de Vos, C. M. H., Mason, N. L., & Kuypers, K. P. C.. (2021). Psychedelics and Neuroplasticity: A Systematic Review Unraveling the Biological Underpinnings of Psychedelics. Frontiers in Psychiatry, 12
“Clinical studies suggest the therapeutic potential of psychedelics, including ayahuasca, dmt, psilocybin, and lsd, in stress-related disorders. these substances induce cognitive, antidepressant, anxiolytic, and antiaddictive effects suggested to arise from biological changes similar to conventional antidepressants or the rapid-acting substance ketamine. the proposed route is by inducing brain neuroplasticity. this review attempts to summarize the evidence that psychedelics induce neuroplasticity by focusing on psychedelics’ cellular and molecular neuroplasticity effects after single and repeated administration. when behavioral parameters are encountered in the selected studies, the biological pathways will be linked to the behavioral effects. additionally, knowledge gaps in the underlying biology of clinical outcomes of psychedelics are highlighted. the literature searched yielded 344 results. title and abstract screening reduced the sample to 35; eight were included from other sources, and full-text screening resulted in the final selection of 16 preclinical and four clinical studies. studies ( n = 20) show that a single administration of a psychedelic produces rapid changes in plasticity mechanisms on a molecular, neuronal, synaptic, and dendritic level. the expression of plasticity-related genes and proteins, including brain-derived neurotrophic factor (bdnf), is changed after a single administration of psychedelics, resulting in changed neuroplasticity. the latter included more dendritic complexity, which outlasted the acute effects of the psychedelic. repeated administration of a psychedelic directly stimulated neurogenesis and increased bdnf mrna levels up to a month after treatment. findings from the current review demonstrate that psychedelics induce molecular and cellular adaptations related to neuroplasticity and suggest those run parallel to the clinical effects of psychedelics, potentially underlying them. future (pre)clinical research might focus on deciphering the specific cellular mechanism activated by different psychedelics and related to long-term clinical and biological effects to increase our understanding of the therapeutic potential of these compounds.”
Cramer, S. C., Sur, M., Dobkin, B. H., O’Brien, C., Sanger, T. D., Trojanowski, J. Q., … Vinogradov, S.. (2011). Harnessing neuroplasticity for clinical applications. Brain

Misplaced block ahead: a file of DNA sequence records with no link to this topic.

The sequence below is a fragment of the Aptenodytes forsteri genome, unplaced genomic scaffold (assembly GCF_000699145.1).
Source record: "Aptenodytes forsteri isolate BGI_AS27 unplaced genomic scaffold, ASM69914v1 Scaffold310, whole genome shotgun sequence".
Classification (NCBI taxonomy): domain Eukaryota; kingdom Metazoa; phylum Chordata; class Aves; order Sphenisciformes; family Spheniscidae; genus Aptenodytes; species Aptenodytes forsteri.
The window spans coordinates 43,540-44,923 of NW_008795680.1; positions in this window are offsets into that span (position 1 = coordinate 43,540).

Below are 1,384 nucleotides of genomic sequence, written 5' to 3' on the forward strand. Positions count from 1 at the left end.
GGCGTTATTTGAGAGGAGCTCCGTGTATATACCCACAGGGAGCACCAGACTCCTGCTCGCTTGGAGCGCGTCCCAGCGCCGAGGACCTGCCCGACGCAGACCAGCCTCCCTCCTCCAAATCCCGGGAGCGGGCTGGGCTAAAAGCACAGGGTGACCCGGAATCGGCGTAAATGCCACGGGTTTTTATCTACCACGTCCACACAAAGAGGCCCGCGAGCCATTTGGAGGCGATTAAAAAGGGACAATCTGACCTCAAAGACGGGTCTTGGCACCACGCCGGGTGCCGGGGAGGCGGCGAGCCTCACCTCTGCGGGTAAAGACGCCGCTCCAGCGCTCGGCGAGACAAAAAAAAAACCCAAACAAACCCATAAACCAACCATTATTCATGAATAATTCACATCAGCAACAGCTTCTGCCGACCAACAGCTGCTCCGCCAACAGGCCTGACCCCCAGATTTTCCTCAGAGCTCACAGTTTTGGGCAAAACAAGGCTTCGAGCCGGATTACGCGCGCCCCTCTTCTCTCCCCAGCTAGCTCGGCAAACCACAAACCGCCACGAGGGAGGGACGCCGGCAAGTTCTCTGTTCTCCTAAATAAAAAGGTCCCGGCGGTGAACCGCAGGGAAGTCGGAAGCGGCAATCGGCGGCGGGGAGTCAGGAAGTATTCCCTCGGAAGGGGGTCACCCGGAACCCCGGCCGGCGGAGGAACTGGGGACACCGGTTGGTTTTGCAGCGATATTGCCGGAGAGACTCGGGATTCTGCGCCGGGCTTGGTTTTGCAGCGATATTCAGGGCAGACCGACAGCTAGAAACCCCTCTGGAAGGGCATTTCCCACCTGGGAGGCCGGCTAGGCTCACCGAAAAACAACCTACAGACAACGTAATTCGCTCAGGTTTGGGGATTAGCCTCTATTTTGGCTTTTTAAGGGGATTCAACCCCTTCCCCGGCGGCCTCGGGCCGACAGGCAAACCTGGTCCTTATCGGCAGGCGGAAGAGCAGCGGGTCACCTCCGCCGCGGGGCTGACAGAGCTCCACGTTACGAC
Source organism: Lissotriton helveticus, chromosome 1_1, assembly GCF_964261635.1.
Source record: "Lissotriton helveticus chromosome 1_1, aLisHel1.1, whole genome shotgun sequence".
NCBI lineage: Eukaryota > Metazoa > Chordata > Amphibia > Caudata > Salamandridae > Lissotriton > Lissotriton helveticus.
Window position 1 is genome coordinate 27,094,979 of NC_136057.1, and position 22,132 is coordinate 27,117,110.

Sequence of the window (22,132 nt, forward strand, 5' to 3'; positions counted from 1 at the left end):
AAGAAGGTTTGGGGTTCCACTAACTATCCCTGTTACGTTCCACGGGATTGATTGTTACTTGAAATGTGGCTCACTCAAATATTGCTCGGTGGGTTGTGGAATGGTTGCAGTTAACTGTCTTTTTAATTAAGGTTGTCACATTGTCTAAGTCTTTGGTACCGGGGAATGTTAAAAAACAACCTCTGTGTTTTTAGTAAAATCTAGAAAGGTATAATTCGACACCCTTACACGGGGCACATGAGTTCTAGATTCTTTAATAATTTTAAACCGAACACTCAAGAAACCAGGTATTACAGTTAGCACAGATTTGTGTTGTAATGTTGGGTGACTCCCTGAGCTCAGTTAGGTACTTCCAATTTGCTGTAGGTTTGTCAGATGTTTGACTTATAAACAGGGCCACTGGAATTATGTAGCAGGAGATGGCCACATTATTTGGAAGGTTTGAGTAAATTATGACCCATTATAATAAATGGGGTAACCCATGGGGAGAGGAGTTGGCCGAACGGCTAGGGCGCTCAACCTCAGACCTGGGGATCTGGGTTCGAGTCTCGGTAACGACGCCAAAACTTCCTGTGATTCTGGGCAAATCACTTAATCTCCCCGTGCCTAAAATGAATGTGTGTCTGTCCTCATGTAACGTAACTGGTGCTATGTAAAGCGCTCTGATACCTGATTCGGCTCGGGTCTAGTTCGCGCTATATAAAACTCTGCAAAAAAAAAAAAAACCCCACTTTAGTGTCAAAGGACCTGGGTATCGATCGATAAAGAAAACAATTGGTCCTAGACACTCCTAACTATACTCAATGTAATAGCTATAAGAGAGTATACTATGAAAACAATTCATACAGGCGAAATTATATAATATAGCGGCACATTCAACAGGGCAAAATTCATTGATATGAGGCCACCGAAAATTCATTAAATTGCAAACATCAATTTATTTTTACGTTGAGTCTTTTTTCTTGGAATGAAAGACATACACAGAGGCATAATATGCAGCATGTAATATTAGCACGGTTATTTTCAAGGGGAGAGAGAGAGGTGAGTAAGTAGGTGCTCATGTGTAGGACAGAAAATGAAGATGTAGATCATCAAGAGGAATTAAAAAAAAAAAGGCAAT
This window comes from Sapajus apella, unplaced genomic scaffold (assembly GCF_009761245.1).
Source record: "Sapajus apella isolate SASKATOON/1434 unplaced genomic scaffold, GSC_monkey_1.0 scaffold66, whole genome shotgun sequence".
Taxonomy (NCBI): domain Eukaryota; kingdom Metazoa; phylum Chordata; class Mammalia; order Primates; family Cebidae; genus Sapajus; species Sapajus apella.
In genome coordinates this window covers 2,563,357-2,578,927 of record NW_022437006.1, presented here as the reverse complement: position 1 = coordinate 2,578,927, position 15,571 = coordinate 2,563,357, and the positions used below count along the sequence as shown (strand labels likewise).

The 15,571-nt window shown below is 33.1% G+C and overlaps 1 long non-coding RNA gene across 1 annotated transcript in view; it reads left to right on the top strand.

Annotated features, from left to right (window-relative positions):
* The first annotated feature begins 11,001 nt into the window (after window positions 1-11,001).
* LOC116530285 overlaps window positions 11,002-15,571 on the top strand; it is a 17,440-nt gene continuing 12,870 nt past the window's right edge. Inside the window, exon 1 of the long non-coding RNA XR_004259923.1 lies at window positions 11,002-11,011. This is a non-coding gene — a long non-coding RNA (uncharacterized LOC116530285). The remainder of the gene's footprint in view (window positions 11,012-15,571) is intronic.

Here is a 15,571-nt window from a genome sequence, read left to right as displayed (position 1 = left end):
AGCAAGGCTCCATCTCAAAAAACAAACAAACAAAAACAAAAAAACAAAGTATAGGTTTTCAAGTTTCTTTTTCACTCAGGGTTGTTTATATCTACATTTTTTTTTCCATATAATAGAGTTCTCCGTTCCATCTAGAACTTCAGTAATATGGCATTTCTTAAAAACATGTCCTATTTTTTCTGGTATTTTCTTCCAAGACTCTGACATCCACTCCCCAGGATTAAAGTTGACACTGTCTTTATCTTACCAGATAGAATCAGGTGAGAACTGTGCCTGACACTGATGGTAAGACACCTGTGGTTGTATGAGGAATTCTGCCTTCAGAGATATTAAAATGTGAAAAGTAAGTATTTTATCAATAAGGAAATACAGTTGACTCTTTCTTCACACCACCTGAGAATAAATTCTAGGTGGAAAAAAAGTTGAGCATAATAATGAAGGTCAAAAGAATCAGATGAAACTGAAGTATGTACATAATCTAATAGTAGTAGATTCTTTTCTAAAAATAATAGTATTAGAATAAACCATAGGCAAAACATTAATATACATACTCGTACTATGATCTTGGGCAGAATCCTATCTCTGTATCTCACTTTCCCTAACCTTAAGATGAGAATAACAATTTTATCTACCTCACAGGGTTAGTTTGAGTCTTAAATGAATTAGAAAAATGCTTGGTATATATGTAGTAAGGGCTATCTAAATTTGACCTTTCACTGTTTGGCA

“Mounting evidence suggests safety and efficacy of psychedelic compounds as potential novel therapeutics in psychiatry. ketamine has been approved by the food and drug administration in a new class of antidepressants, and 3,4-methylenedioxymethamphetamine (mdma) is undergoing phase iii clinical trials for post-traumatic stress disorder. psilocybin and lysergic acid diethylamide (lsd) are being investigated in several phase ii and phase i clinical trials. hence, the concept of psychedelics as therapeutics may be incorporated into modern society. here, we discuss the main known neurobiological therapeutic mechanisms of psychedelics, which are thought to be mediated by the effects of these compounds on the serotonergic (via 5-ht2a and 5-ht1a receptors) and glutamatergic [via n-methyl-d-aspartate (nmda) and a-amino-3-hydroxy-5-methyl-4-isoxazolepropionic acid (ampa) receptors] systems. we focus on 1) neuroplasticity mediated by the modulation of mammalian target of rapamycin-, brain-derived neurotrophic factor-, and early growth response-related pathways; 2) immunomodulation via effects on the hypothalamic-pituitaryadrenal axis, nuclear factor kb, and cytokines such as tumor necrosis factor-a and interleukin 1, 6, and 10 production and release; and 3) modulation of serotonergic, dopaminergic, glutamatergic, gabaergic, and norepinephrinergic receptors, transporters, and turnover systems. we discuss arising concerns and ways to assess potential neurobiological changes, dependence, and immunosuppression. although larger cohorts are required to corroborate preliminary findings, the results obtained so far are promising and represent a critical opportunity for improvement of pharmacotherapies in psychiatry, an area that has seen limited therapeutic advancement in the last 20 years. studies are underway that are trying to decouple the psychedelic effects from the therapeutic effects of these compounds.”
Lord, L.-D., Expert, P., Atasoy, S., Roseman, L., Rapuano, K., Lambiotte, R., … Cabral, J.. (2019). Dynamical exploration of the repertoire of brain networks at rest is modulated by psilocybin. NeuroImage, 199, 127–142.